As for getting him off when he starts doing it, well I still dont know how to do that! His attacks are far less frequent now but they are much more violent and I have ended up with bitten hands trying to extract him, he will nearly always drop for food but I don't like doing that, I usually end up picking him up. We are working on the drop command.....

He also play nips to start a game or greet people, this is different to the crazed shake and kill trouser attacks so I treat it differently. A bit of distraction and if it doesnt calm down I separate him for a couple of minutes (i have a play pen as well as the crate).

Goodluck, mine has got loads better. The kids will actually play with him sometimes now!

CalamityKate Wed 14-Nov-12 12:49:25

I'd also teach "get it" and "leave" it using a tuggie. Don't tug too hard until adult teeth are well established though.....

Cuebill Wed 14-Nov-12 16:29:08
CalamityKate Wed 14-Nov-12 18:29:00

Oh god I love Kikopup!

TheCatInTheHairnet Thu 15-Nov-12 01:38:19

I had never realised before (even though this puppy is my third dog!) how much puppies are like toddlers. So, when they're overtired or stimulated, they bite and go a little crazy, just like toddlers do!

I am a big fan of Kong toys, especially filled with the long Kong stick things that take them ages to chew down. Am also a huge fan of the crate. I've learned when my pup is getting near crazy stage, and so put him in the crate with a toy, a Kong or a bone. And 9/10 he goes straight to sleep!!

SpicyPear Thu 15-Nov-12 09:26:39

Just occurred to me that a more positive possibility is that it's an extinction burst. I.e. he's testing escalating the behaviour before stopping.

I would change pup to Symply dog food - pro plan pup is full of rubbish. Even though it is fearfully expensive. Rubbishy food does not help with behaviour.

Calm is good, over tired is bad. Puppies do take a long time to learn not to bite - and your pup is likely to building up to losing some of her puppy teeth. That may be why she is biting more.

I am very firm indeed with biting pups. A stern 'no' - and I really mean stern will help far more than yelping. Yelping is the most insane advice - puppies know very well we are not dogs, therefore there is little point mimicing them. They need to learn what is desirable and what isn't. So praise the very instant they disengage and a stern no when they bite. I also physically move them - into a different room and shut the door if they have become manic.

It is a very fine line between over stimulated and bored. Your pup is getting a bit older, so I would use a few of the frantic requests to play (which is usually what the biting is about) to an opportunity for some training. Start with sit and wait. Get her to learn a bit of self control with the wait bit. Then teach down, and wait. Introduce some games with her. Teach the leave it command - another lesson in self control. Make sure you keep the excitement levels down - tickle her chest for now, rather than the top of her head.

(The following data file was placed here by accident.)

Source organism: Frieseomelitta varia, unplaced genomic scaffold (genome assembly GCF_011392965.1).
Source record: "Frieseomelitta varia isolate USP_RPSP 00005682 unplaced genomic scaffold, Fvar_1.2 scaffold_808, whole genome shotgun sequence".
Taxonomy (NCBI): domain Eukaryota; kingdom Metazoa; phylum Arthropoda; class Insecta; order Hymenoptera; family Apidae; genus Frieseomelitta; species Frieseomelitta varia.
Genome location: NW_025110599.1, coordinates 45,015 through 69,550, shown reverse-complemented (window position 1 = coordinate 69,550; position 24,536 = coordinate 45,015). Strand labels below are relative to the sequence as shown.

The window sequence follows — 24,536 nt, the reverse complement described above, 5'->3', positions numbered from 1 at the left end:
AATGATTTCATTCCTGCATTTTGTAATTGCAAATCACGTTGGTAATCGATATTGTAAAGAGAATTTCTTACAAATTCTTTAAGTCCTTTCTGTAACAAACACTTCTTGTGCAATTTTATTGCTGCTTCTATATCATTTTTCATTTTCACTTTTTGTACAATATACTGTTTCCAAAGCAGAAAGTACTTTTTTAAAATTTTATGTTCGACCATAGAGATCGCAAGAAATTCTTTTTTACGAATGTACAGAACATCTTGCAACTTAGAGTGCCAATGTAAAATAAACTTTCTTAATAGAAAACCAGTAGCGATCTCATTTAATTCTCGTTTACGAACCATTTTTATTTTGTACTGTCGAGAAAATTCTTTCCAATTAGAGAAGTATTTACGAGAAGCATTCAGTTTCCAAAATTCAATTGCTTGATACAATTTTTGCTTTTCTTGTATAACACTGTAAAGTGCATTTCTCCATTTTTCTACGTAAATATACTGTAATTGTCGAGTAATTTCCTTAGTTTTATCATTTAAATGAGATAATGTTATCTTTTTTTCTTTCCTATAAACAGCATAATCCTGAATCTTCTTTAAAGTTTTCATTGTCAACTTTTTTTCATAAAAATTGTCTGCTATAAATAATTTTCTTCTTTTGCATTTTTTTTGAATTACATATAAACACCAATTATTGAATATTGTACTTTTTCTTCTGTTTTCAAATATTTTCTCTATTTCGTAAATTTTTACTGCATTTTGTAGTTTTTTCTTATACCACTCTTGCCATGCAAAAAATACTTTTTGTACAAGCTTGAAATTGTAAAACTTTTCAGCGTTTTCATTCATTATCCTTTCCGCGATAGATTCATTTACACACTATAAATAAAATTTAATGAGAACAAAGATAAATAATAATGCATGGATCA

Use her excitement; it will make her a far better companion in later life.

thewhistler Thu 15-Nov-12 19:56:40

This is a brilliant thread. We have just got a 24 week jrt who goes mad when he sees us after a break and nips and tries to bite.

We will try the no and calm. I fear sounding like a rat would indeed just excite him further.

Rhinestone Thu 15-Nov-12 22:15:45

Yelping is the most insane advice

Er, no it's not. Yelp and shun is considered extremely effective as it mimics the natural behaviour of all puppies. It won't work on all puppies of course - about 10% will be excited by the yelp and need mores other method but to call it insane is a bit, er, wrong.

Inthepotty Fri 16-Nov-12 09:33:20

I wouldn't yelp either. My dog (even now!) would think that it's a fabulous game. A stern no and turn away. Ignore ignore ignore and the praise praise praise the correct behaviour- not biting!

I stand by it, I'm afraid. I do think yelping is insane advice for the reason I outlined upthread - and a technique which I have never seen to be successful.

I have no doubt it works for some dogs - it must do because so many people try it.

But of the very many pups I have been involved with it has NEVER been successful; and in fact has caused them to become even more bitey and hysterical.

It's only my opinion of course - based on my experience.

permaquandry Fri 16-Nov-12 20:47:38

Update: I've bought Symply and will slowly be introducing it. Bought her a chunky chew stick, which she is loving and am making sure she isn't just taken out of crate when I get home after sch run/food shop and letting her sleep more.

There's already been an improvement, so fingers crossed! Thx for all the great advice.

ccarpenton Sat 17-Nov-12 20:16:45

Biting dogs are often biting dogs for life. We have one - a collie. She's 9 now and we've tried everything. It's her default reaction to many emotional situations. We've owned six dogs, including other collies, a german shepherd, a mastiff and a rottweiler. The others play-bit (i.e. "ha-ha! I've got you!") when tiny puppies and just grew out of it. This collie bit as a puppy and never grew out of it.

permaquandry Sat 17-Nov-12 20:41:23

Erm, I seriously hope that isn't the case with my puppy. Surely most puppies bite? She doesn't bite every time you touch her, and none of it seems attached to emotions, just playing/teething.